One of the very good things about living right up in the north of Belize is that we are only 8 or 9 miles from the Mexican border (see the location page). This means it is very easy to go there for a day trip and the Yukatan peninsular is really beautiful and full of fascinating history.
Last week a friend, by way of celebrating the 30th anniversary of her 40th birthday (she stopped counting at 40) took a group of us to Bacalar for the day. It was a fantastic day. I so enjoyed it.
I must say crossing the border gets easier every time you do it. The first time it is totally confusing and everyone tends to have a different story about what to do or what to expect. Until you have permanent residency you have to pay Bz$37.50 each time you leave Belize even if for only a day. On the Mexico to Belize crossing there is sometimes a problem with the Mexicans charging an exit fee but this is apparently not legitimate. You can go by car or by bus. A bus from Corozal to Chetumal, a trip of about 20 miles cost all of Bz$2 (US$1) can you believe it.
This time we did it quite differently. We drove through the Belize border and then parked the car outside a hotel in sort of no man’s land in the Free Zone. We then walked across the bridge into the village of St Elena where we were met by a former Corozal expat friend who now lives in Chetumal. From there it was about a 40 minute drive to Bacalar.
Bacalar is situated on a 35 mile long lagoon also known as “the seven colors lagoon” for its varying shades of turquoise and blue color. It was a Mayan town taken by the Spanish in the 16th Century. It has a fort built in the 1720s to protect it from marauding pirates. Later on during the extremely violent Caste wars which began in 1848 it was used by the Maya people to fortify themselves against the Spanish.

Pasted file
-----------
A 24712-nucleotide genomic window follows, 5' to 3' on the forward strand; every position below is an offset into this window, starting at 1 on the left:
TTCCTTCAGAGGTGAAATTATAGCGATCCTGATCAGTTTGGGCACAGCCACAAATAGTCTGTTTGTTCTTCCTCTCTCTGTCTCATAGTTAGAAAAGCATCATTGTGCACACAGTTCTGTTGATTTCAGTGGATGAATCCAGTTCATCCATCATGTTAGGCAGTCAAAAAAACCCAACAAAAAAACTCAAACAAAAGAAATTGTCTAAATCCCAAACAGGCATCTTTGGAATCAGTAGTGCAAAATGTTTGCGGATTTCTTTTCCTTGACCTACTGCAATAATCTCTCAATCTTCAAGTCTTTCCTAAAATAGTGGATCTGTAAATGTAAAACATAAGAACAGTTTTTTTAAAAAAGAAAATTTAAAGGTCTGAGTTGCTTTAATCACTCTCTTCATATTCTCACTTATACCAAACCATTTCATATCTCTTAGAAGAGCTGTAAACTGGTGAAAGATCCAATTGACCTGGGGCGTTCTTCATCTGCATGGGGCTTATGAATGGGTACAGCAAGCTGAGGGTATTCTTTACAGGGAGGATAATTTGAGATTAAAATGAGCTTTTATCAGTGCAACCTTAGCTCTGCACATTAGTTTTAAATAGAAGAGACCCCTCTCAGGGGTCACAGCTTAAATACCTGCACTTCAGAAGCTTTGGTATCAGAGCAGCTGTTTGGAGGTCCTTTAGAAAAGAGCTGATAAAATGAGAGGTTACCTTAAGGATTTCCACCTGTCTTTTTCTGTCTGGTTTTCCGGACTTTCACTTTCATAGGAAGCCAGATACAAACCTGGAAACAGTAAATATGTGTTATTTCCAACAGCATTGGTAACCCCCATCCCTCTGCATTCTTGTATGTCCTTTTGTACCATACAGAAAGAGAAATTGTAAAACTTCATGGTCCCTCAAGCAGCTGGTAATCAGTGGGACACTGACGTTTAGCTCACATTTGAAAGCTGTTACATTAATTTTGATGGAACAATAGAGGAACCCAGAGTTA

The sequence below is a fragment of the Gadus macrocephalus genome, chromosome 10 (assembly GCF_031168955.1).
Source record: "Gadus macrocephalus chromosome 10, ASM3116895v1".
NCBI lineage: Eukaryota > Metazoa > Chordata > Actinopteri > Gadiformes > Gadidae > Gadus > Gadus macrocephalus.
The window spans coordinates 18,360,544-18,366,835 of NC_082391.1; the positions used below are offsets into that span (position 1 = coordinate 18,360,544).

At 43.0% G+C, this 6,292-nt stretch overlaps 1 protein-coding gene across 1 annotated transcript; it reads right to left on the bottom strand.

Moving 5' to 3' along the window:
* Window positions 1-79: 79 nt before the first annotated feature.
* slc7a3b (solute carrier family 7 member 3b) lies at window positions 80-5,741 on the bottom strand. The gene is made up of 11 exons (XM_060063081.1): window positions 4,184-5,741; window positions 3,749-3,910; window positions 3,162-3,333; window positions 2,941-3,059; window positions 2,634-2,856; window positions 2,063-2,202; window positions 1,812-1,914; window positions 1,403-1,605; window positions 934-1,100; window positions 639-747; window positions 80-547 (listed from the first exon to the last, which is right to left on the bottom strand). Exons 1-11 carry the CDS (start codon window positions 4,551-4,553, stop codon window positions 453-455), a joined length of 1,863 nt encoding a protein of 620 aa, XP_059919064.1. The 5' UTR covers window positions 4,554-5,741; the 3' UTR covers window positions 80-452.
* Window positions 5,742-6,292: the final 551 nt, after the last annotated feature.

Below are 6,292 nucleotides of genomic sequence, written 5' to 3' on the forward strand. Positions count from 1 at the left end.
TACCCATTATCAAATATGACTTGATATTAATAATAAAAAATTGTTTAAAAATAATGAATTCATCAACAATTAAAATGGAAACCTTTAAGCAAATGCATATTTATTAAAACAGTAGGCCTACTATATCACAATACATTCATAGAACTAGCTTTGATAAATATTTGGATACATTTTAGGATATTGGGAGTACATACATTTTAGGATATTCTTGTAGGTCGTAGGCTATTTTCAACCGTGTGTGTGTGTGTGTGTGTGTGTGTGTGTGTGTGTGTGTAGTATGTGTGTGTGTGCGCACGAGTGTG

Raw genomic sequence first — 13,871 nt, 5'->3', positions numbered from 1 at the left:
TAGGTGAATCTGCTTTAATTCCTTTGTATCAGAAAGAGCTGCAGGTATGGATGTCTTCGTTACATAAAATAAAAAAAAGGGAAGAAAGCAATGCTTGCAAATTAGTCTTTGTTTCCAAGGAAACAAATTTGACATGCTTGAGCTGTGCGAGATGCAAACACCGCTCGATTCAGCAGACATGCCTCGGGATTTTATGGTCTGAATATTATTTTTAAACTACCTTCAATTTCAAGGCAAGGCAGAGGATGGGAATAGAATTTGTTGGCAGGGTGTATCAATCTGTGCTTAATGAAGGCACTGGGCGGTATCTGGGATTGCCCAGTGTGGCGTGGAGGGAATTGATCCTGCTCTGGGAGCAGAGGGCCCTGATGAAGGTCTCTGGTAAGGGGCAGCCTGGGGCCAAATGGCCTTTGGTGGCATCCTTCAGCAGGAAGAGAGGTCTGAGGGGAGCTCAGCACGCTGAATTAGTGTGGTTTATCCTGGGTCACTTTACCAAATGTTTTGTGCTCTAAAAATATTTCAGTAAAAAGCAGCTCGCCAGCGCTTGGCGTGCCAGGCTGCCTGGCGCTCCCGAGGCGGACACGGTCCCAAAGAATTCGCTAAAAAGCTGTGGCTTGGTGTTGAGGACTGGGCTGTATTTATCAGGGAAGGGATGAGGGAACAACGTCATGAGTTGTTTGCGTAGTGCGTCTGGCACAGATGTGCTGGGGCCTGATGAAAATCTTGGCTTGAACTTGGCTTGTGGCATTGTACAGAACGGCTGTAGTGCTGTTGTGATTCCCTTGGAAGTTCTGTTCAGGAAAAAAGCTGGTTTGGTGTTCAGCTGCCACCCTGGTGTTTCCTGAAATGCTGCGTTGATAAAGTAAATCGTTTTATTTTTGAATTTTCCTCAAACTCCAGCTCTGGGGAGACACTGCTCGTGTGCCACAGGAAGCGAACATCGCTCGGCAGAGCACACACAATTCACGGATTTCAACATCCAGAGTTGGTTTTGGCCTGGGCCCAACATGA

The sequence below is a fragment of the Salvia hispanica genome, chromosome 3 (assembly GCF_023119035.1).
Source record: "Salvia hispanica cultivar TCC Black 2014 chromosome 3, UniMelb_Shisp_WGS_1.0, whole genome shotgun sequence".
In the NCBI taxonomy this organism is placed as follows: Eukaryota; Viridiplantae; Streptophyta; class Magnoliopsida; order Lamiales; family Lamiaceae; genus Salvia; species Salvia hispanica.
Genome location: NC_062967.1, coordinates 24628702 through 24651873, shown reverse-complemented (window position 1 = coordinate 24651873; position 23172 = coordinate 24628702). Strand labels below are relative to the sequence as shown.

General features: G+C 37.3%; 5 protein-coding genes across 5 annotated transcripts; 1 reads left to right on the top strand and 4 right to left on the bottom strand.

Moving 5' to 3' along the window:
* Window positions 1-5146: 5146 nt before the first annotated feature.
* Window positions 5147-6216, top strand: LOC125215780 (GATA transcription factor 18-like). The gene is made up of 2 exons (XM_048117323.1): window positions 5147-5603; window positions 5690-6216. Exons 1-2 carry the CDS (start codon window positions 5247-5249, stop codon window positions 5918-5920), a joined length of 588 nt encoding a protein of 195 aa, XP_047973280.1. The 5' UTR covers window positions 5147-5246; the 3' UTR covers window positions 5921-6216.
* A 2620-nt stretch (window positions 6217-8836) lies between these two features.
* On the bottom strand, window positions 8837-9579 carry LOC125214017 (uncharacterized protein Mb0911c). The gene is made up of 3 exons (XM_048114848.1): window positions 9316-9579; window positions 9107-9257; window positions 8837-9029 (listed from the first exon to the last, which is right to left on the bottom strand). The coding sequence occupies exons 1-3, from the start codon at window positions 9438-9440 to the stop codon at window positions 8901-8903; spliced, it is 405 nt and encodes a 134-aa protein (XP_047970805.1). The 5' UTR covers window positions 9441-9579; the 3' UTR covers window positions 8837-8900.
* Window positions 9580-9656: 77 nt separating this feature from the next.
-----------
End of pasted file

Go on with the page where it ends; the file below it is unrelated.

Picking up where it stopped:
After some breakfast we took a boat out on to the lagoon.
There are private houses (many built by American and Canadian retirees), resorts, hotels and back packers’ lodges dotted all along the shore. One can’t help but feel anxious for the environment as more people discover this little jewel in the middle of nowhere.
So many different styles. Look at the Om symbol on the roof of the cabana in the second photo.
The lagoon is quite shallow but within it are several sink holes or cenotes. It has a large colony of living stromatolites – literally living rock, an algal that evolved 3.5 billion years ago. This is one of the very few places in the world where the ancient life-form continues to thrive.
The boat ride ended with a lovely lazy swim in a canal that links the lagoon to the Hondo river and then we went for lunch. Great for sea food, a bit tricky for vegetarians but you can’t beat that salad for presentation.
Nearer to home we were very pleased to see a fox in the garden a few weeks ago. Pleased because the ongoing practise of turning forest into sugar cane fields up here in the north is drastically reducing the area for wild animals to move freely. They are hunted shamelessly and although Henry had seen foxes passing through in 2010 when he first moved on to the Retreat, this is the first time we have seen one in the 4 years I have been here. However the pleasure was short lived as the next day the fox was seen dead on the road and the vultures were doing their job of cleaning it up.
But on a much brighter note, the very patchy rains have at least brought some colour to the garden. Even though we water when it is dry and even though we water with well water, as opposed to chlorinated town water, there is nothing like the rain to produce that life and colour.